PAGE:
Importance: Stroke is a leading cause of disability. Occupational therapy practitioners ensure maximum participation and performance in valued occupations for stroke survivors and their caregivers.

Objective: These Practice Guidelines are meant to support occupational therapy practitioners’ clinical decision making when working with people after stroke and their caregivers.

Method: Clinical recommendations were reviewed from three systematic review questions on interventions to improve performance and participation in daily activities and occupations and from one question on maintaining the caregiving role for caregivers of people after stroke.

Results: The systematic reviews included 168 studies, 24 Level 1a, 90 Level 1b, and 54 Level 2b. These studies were used as the basis for the clinical recommendations in these Practice Guidelines and have strong or moderate supporting evidence.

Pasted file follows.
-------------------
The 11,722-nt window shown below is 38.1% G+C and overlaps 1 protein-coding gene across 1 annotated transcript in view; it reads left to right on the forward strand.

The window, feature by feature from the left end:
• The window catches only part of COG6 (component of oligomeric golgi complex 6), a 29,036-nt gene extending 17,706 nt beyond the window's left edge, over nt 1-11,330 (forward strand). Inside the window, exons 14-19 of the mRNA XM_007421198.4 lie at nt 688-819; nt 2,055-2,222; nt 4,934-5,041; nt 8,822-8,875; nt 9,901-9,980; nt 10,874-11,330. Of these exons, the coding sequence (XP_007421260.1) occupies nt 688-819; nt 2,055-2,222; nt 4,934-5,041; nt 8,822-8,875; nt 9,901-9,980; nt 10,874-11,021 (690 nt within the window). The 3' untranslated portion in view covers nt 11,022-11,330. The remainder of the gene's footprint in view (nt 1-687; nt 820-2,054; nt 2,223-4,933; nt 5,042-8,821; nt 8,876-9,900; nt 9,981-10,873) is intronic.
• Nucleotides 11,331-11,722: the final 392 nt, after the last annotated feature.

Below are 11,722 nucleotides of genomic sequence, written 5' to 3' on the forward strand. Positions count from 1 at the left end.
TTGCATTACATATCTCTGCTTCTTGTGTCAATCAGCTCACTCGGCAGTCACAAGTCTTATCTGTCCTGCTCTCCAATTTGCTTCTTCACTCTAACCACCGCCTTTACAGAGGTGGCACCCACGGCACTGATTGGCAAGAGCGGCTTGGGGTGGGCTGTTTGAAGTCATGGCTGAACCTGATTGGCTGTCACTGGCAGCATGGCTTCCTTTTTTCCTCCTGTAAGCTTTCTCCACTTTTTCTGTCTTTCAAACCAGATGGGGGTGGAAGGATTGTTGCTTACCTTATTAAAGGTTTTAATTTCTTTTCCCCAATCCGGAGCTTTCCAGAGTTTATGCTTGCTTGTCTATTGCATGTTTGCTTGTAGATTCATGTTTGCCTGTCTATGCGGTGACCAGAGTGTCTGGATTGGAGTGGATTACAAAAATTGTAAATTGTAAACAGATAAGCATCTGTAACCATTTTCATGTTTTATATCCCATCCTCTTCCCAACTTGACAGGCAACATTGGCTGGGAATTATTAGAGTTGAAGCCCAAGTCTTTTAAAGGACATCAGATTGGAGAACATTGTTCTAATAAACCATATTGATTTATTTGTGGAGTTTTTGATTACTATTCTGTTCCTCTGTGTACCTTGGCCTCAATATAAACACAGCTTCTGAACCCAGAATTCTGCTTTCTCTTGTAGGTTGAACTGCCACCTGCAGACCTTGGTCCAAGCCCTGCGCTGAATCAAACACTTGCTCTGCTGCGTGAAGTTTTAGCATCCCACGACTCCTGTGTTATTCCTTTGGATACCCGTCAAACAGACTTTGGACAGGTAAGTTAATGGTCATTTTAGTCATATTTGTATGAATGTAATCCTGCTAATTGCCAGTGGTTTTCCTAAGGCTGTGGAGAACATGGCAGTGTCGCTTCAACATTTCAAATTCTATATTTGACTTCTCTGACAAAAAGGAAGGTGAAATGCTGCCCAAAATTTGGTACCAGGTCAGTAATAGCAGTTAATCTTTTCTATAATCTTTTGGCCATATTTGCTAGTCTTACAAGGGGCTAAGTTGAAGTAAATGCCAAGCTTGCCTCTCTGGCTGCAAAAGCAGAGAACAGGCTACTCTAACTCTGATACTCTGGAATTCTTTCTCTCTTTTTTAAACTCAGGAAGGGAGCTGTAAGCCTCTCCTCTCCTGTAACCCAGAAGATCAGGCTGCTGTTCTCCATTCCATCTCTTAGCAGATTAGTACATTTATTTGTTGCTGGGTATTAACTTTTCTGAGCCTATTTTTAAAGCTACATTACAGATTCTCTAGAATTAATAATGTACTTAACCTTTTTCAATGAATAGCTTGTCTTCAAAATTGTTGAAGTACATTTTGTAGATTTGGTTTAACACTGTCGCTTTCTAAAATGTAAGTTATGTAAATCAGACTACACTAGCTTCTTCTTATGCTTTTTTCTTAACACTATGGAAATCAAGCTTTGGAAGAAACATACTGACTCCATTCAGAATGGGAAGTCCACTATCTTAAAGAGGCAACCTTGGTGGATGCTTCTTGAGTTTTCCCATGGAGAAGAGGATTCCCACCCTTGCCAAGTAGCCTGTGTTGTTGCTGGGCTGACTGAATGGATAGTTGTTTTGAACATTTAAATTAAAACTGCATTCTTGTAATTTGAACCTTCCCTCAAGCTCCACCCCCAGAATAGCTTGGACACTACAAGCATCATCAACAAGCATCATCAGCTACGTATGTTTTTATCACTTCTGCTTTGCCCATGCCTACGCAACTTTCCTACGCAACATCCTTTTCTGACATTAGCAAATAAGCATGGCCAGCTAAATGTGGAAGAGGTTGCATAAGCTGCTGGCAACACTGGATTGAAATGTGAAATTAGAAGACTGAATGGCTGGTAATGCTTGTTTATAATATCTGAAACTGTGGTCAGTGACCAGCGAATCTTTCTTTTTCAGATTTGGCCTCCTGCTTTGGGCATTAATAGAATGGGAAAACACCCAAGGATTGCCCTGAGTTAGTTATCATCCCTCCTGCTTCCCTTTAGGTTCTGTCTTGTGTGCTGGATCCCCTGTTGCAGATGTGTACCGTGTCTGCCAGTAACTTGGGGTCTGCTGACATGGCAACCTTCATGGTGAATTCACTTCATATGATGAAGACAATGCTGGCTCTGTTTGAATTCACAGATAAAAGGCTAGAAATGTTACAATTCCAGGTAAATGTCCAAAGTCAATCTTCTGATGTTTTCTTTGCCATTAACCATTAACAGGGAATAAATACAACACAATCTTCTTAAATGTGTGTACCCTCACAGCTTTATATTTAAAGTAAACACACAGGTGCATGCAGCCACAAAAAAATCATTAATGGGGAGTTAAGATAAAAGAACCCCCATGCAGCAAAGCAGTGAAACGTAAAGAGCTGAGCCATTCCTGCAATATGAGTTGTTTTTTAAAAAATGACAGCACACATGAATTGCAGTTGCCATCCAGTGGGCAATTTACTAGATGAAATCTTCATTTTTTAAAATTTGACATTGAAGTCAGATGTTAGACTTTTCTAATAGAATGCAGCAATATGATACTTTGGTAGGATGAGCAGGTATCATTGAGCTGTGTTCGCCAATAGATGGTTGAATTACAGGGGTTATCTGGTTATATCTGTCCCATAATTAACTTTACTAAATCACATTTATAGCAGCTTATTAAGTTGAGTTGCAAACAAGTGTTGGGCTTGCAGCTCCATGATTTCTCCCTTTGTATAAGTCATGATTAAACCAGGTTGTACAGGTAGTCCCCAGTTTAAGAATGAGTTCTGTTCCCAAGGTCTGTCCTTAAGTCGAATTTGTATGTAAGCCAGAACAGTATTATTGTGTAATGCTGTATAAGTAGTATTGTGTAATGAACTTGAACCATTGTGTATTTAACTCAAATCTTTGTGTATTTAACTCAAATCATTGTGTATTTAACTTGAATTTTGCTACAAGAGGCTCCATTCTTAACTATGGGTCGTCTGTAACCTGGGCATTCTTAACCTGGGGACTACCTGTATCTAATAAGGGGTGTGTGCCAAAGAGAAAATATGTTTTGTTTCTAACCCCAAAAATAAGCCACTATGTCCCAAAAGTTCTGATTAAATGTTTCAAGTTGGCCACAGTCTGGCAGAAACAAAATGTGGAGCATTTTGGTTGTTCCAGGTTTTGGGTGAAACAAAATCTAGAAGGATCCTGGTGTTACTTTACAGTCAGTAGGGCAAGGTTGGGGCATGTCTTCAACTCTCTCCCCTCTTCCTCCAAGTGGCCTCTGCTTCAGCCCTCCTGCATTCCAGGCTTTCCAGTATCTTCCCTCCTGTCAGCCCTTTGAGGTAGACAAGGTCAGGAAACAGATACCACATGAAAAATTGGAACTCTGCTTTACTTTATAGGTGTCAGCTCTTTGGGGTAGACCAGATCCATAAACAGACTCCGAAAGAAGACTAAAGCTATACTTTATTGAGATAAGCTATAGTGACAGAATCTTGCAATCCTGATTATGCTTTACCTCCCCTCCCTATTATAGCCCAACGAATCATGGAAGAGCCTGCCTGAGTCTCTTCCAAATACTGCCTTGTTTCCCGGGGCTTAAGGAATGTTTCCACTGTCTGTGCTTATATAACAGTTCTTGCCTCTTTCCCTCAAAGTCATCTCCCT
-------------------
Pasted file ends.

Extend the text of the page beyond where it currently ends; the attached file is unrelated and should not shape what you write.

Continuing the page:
Conclusions and Recommendations: Interventions with strong strength of evidence for improving performance in activities of daily living and functional mobility include mirror therapy, task-oriented training, mental imagery, balance training, self-management strategies, and a multidisciplinary three-stages-of-care rehabilitation program. Constraint-induced therapy has strong strength of evidence for improving performance of instrumental activities of daily living. Moderate strength of evidence supported cognitive–behavioral therapy (CBT) to address balance self-efficacy, long-term group intervention to improve mobility in the community, and a wearable upper extremity sensory device paired with training games in inpatient rehabilitation to improve social participation. Practitioners should incorporate problem-solving therapy in combination with CBT or with education and a family support organizer program.

What This Article Adds: These Practice Guidelines provide a summary of strong and moderate evidence for effective interventions for people with stroke and for their caregivers.

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